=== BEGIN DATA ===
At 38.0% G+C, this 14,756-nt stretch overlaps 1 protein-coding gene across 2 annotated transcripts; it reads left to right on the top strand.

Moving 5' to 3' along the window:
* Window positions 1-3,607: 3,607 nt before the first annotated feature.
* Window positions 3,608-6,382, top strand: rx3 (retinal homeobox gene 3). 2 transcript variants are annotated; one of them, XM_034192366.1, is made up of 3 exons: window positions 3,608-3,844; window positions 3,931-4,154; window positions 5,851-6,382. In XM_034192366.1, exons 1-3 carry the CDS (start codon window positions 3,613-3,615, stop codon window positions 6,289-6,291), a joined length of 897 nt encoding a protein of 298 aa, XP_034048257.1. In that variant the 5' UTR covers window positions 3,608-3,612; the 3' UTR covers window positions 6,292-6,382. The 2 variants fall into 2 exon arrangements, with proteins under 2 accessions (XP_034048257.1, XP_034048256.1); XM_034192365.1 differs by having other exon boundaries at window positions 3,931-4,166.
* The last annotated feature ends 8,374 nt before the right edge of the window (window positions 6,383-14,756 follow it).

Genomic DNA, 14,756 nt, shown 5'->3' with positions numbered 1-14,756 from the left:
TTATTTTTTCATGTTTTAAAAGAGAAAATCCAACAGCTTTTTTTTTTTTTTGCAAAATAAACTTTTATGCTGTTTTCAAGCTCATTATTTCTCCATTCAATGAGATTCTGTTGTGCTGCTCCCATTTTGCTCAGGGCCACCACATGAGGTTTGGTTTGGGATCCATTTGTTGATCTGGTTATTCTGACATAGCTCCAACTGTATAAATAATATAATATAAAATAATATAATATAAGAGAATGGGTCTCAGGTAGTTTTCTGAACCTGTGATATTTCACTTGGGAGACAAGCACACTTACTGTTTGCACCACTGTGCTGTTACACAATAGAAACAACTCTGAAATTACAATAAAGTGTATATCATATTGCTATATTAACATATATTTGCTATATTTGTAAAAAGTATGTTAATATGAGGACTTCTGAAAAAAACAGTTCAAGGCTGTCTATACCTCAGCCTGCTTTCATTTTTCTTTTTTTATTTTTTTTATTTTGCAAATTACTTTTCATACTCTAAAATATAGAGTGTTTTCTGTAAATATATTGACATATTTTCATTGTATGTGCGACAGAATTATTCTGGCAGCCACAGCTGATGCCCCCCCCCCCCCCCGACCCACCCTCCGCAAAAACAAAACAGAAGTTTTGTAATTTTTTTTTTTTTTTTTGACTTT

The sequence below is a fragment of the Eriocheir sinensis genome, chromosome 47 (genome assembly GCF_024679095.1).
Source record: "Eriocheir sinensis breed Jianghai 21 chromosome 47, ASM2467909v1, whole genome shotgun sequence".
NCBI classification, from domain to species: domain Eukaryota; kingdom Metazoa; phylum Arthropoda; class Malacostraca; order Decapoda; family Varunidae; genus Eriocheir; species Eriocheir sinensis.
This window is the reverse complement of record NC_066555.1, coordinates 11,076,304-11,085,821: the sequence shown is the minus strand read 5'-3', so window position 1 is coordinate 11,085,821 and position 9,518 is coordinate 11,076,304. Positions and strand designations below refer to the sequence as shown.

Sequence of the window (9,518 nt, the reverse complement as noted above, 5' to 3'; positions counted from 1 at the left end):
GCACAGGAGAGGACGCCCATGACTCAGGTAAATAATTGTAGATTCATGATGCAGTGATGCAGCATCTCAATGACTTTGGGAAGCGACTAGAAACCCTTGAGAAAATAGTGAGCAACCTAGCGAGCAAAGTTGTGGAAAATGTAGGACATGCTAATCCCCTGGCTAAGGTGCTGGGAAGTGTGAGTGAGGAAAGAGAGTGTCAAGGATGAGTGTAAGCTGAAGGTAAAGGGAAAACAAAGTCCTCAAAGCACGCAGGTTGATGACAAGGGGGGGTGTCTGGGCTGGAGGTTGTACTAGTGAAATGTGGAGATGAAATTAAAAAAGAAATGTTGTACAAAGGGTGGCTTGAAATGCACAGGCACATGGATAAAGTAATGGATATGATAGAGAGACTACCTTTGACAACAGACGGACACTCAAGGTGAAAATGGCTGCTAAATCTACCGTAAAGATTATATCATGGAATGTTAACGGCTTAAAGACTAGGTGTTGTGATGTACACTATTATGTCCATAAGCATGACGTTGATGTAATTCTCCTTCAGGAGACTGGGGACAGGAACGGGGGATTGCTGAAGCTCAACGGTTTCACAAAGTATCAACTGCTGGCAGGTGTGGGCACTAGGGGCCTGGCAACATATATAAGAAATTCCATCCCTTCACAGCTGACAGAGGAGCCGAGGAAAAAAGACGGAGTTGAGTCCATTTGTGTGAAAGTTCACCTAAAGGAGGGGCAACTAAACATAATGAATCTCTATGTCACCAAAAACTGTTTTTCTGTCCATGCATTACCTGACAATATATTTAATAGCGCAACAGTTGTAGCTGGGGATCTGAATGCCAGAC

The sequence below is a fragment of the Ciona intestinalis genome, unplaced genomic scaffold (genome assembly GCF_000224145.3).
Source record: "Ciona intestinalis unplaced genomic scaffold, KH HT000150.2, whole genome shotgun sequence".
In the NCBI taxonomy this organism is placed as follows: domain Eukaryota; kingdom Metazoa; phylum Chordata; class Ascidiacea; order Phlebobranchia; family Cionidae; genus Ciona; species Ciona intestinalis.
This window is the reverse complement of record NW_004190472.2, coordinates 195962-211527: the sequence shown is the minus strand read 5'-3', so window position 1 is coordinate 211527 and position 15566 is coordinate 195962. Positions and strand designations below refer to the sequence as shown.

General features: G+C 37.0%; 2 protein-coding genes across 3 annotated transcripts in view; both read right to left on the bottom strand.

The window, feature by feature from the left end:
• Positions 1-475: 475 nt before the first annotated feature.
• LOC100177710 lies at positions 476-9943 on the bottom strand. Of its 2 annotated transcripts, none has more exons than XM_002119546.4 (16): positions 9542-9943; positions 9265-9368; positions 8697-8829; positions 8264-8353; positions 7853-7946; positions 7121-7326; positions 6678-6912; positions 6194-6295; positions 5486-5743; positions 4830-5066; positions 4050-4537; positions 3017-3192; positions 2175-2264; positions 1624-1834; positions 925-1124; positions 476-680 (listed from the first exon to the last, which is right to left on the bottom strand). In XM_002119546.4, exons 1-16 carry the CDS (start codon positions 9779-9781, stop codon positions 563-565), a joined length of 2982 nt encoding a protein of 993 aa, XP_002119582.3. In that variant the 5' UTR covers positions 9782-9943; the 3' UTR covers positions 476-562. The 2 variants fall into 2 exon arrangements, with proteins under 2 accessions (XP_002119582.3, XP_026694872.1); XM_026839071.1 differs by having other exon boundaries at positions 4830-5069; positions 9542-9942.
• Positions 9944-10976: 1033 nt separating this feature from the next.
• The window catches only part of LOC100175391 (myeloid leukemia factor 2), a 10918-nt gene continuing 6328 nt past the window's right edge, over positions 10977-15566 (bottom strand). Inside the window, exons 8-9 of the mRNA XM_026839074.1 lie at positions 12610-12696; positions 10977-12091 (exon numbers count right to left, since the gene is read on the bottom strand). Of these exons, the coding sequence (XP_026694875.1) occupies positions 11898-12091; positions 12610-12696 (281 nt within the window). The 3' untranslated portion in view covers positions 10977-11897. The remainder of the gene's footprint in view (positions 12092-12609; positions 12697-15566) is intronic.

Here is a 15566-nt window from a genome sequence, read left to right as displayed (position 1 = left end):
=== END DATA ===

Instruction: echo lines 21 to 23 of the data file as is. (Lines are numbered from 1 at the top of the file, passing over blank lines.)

• LOC100177710 lies at positions 476-9943 on the bottom strand. Of its 2 annotated transcripts, none has more exons than XM_002119546.4 (16): positions 9542-9943; positions 9265-9368; positions 8697-8829; positions 8264-8353; positions 7853-7946; positions 7121-7326; positions 6678-6912; positions 6194-6295; positions 5486-5743; positions 4830-5066; positions 4050-4537; positions 3017-3192; positions 2175-2264; positions 1624-1834; positions 925-1124; positions 476-680 (listed from the first exon to the last, which is right to left on the bottom strand). In XM_002119546.4, exons 1-16 carry the CDS (start codon positions 9779-9781, stop codon positions 563-565), a joined length of 2982 nt encoding a protein of 993 aa, XP_002119582.3. In that variant the 5' UTR covers positions 9782-9943; the 3' UTR covers positions 476-562. The 2 variants fall into 2 exon arrangements, with proteins under 2 accessions (XP_002119582.3, XP_026694872.1); XM_026839071.1 differs by having other exon boundaries at positions 4830-5069; positions 9542-9942.
• Positions 9944-10976: 1033 nt separating this feature from the next.
• The window catches only part of LOC100175391 (myeloid leukemia factor 2), a 10918-nt gene continuing 6328 nt past the window's right edge, over positions 10977-15566 (bottom strand). Inside the window, exons 8-9 of the mRNA XM_026839074.1 lie at positions 12610-12696; positions 10977-12091 (exon numbers count right to left, since the gene is read on the bottom strand). Of these exons, the coding sequence (XP_026694875.1) occupies positions 11898-12091; positions 12610-12696 (281 nt within the window). The 3' untranslated portion in view covers positions 10977-11897. The remainder of the gene's footprint in view (positions 12092-12609; positions 12697-15566) is intronic.